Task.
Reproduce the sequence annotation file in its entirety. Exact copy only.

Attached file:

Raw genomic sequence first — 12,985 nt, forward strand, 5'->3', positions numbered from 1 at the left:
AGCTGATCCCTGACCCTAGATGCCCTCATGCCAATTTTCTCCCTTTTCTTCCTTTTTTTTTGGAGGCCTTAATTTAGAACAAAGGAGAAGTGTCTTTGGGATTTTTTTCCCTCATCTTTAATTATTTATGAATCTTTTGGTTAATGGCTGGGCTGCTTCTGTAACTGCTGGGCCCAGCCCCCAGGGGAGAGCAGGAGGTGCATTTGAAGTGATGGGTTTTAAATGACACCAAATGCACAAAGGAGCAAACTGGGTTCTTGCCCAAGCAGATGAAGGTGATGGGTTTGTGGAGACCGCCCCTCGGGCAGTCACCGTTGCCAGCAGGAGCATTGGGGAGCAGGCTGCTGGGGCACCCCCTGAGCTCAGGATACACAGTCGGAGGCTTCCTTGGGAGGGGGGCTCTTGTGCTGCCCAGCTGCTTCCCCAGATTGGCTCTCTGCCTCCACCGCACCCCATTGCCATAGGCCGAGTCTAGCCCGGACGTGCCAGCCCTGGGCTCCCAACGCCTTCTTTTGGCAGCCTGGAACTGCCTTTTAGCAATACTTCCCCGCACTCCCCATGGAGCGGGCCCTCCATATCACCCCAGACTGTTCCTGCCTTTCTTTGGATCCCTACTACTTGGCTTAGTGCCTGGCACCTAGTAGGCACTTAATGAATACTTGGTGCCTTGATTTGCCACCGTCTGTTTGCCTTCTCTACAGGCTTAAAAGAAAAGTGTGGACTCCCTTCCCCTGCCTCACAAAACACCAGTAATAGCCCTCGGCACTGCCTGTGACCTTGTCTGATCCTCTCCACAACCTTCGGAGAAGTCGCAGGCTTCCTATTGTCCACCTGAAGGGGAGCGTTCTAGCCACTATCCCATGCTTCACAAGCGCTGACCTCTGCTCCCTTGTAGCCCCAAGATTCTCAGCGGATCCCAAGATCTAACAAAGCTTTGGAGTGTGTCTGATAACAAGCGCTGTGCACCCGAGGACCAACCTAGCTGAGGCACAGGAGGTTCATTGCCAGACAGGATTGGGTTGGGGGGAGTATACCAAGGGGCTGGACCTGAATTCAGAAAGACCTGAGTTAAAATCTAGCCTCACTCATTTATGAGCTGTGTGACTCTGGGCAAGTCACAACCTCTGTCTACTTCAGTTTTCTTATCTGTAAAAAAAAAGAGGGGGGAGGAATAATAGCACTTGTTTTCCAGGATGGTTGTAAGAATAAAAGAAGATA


Raw genomic sequence first — 12,985 nt, forward strand, 5'->3', positions numbered from 1 at the left:
AGCTGATCCCTGACCCTAGATGCCCTCATGCCAATTTTCTCCCTTTTCTTCCTTTTTTTTTGGAGGCCTTAATTTAGAACAAAGGAGAAGTGTCTTTGGGATTTTTTTCCCTCATCTTTAATTATTTATGAATCTTTTGGTTAATGGCTGGGCTGCTTCTGTAACTGCTGGGCCCAGCCCCCAGGGGAGAGCAGGAGGTGCATTTGAAGTGATGGGTTTTAAATGACACCAAATGCACAAAGGAGCAAACTGGGTTCTTGCCCAAGCAGATGAAGGTGATGGGTTTGTGGAGACCGCCCCTCGGGCAGTCACCGTTGCCAGCAGGAGCATTGGGGAGCAGGCTGCTGGGGCACCCCCTGAGCTCAGGATACACAGTCGGAGGCTTCCTTGGGAGGGGGGCTCTTGTGCTGCCCAGCTGCTTCCCCAGATTGGCTCTCTGCCTCCACCGCACCCCATTGCCATAGGCCGAGTCTAGCCCGGACGTGCCAGCCCTGGGCTCCCAACGCCTTCTTTTGGCAGCCTGGAACTGCCTTTTAGCAATACTTCCCCGCACTCCCCATGGAGCGGGCCCTCCATATCACCCCAGACTGTTCCTGCCTTTCTTTGGATCCCTACTACTTGGCTTAGTGCCTGGCACCTAGTAGGCACTTAATGAATACTTGGTGCCTTGATTTGCCACCGTCTGTTTGCCTTCTCTACAGGCTTAAAAGAAAAGTGTGGACTCCCTTCCCCTGCCTCACAAAACACCAGTAATAGCCCTCGGCACTGCCTGTGACCTTGTCTGATCCTCTCCACAACCTTCGGAGAAGTCGCAGGCTTCCTATTGTCCACCTGAAGGGGAGCGTTCTAGCCACTATCCCATGCTTCACAAGCGCTGACCTCTGCTCCCTTGTAGCCCCAAGATTCTCAGCGGATCCCAAGATCTAACAAAGCTTTGGAGTGTGTCTGATAACAAGCGCTGTGCACCCGAGGACCAACCTAGCTGAGGCACAGGAGGTTCATTGCCAGACAGGATTGGGTTGGGGGGAGTATACCAAGGGGCTGGACCTGAATTCAGAAAGACCTGAGTTAAAATCTAGCCTCACTCATTTATGAGCTGTGTGACTCTGGGCAAGTCACAACCTCTGTCTACTTCAGTTTTCTTATCTGTAAAAAAAAAGAGGGGGGAGGAATAATAGCACTTGTTTTCCAGGATGGTTGTAAGAATAAAAGAAGATA